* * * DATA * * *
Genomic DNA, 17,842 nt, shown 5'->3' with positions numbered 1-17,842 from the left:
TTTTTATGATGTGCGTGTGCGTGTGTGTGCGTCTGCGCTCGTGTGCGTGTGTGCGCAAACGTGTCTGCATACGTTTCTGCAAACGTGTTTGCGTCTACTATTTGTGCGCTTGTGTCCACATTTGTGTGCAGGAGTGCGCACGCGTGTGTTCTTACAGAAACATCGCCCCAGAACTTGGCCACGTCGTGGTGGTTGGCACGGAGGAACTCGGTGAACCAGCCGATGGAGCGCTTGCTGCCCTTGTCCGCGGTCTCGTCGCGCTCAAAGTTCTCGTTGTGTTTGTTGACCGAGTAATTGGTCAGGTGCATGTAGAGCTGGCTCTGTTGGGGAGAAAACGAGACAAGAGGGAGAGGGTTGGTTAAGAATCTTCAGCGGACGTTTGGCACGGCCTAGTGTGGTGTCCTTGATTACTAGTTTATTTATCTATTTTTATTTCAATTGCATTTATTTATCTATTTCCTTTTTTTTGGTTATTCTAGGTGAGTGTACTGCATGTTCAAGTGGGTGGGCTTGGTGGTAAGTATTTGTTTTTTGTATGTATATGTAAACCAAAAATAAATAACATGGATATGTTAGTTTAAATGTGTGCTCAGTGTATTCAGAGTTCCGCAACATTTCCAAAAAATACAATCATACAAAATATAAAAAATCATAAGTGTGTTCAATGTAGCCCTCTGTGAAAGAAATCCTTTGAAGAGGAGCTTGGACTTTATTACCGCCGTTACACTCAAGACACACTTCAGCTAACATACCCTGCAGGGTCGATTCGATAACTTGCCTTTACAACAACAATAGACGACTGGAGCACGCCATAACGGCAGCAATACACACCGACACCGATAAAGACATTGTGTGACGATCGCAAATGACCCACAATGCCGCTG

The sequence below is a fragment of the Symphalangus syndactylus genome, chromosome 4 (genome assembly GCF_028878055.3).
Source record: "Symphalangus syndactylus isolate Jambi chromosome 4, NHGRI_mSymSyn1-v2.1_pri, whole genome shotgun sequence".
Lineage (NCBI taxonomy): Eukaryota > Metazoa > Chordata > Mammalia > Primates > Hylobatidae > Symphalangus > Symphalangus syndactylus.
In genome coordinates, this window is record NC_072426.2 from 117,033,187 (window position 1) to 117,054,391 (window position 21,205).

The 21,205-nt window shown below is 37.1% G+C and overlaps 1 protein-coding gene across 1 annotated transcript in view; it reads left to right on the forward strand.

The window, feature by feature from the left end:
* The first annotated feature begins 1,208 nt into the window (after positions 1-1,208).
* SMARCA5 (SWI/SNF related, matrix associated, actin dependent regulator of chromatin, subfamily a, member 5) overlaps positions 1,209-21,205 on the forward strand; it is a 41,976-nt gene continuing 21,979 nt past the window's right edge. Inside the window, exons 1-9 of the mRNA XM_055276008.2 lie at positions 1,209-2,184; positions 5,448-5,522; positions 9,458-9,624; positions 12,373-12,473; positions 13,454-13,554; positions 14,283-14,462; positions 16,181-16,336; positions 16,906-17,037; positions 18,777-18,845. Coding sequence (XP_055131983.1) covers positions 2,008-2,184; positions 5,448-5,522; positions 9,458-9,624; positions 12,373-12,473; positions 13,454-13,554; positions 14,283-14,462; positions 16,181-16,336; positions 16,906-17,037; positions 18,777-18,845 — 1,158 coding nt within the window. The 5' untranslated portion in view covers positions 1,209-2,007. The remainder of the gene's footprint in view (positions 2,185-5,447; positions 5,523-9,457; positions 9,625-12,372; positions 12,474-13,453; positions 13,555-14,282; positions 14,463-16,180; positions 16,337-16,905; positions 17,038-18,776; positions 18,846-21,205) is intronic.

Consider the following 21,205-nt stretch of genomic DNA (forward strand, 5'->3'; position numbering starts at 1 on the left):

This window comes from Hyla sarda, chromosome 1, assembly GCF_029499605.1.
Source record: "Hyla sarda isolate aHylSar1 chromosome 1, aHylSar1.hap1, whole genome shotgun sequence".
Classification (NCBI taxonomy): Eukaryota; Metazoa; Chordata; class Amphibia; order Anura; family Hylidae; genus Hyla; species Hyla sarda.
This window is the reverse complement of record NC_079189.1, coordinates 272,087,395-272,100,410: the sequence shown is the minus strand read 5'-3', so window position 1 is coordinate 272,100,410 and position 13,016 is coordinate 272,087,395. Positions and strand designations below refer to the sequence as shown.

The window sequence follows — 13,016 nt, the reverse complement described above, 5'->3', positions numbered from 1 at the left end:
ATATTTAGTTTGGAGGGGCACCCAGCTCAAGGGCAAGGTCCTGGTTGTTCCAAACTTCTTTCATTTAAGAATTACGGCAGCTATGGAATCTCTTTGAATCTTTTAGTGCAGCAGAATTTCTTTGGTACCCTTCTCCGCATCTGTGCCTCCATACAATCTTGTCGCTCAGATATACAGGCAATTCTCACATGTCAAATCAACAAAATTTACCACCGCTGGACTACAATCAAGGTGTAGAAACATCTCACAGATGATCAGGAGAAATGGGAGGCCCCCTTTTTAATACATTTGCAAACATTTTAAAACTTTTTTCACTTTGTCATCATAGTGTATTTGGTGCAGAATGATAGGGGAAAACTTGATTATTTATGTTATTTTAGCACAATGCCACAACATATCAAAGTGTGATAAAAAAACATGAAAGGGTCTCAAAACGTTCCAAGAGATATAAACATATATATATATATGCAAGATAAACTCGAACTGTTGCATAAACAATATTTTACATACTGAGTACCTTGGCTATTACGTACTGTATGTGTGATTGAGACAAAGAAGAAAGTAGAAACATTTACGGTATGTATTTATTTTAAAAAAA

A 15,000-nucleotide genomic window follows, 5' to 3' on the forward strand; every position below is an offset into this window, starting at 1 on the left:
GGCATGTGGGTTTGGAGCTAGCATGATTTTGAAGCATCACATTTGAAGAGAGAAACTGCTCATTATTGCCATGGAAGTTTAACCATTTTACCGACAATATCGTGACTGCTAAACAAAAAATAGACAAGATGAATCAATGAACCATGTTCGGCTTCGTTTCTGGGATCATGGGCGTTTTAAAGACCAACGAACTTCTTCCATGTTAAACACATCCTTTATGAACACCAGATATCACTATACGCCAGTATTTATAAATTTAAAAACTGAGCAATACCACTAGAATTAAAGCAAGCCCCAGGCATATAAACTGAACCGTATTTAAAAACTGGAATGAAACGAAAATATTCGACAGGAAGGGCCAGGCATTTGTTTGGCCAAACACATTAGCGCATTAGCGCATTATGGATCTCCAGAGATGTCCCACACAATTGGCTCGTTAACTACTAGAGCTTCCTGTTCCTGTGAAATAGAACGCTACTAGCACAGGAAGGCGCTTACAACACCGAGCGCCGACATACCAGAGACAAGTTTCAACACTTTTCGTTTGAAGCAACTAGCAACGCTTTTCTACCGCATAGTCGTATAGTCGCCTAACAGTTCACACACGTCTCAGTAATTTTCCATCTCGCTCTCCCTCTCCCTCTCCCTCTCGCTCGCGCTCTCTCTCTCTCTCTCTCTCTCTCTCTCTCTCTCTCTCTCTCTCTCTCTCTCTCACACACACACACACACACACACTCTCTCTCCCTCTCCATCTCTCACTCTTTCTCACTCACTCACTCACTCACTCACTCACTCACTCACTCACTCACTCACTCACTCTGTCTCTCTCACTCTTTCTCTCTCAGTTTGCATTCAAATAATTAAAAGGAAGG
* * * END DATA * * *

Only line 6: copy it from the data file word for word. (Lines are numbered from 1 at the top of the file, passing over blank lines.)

In genome coordinates, this window is record NC_072426.2 from 117,033,187 (window position 1) to 117,054,391 (window position 21,205).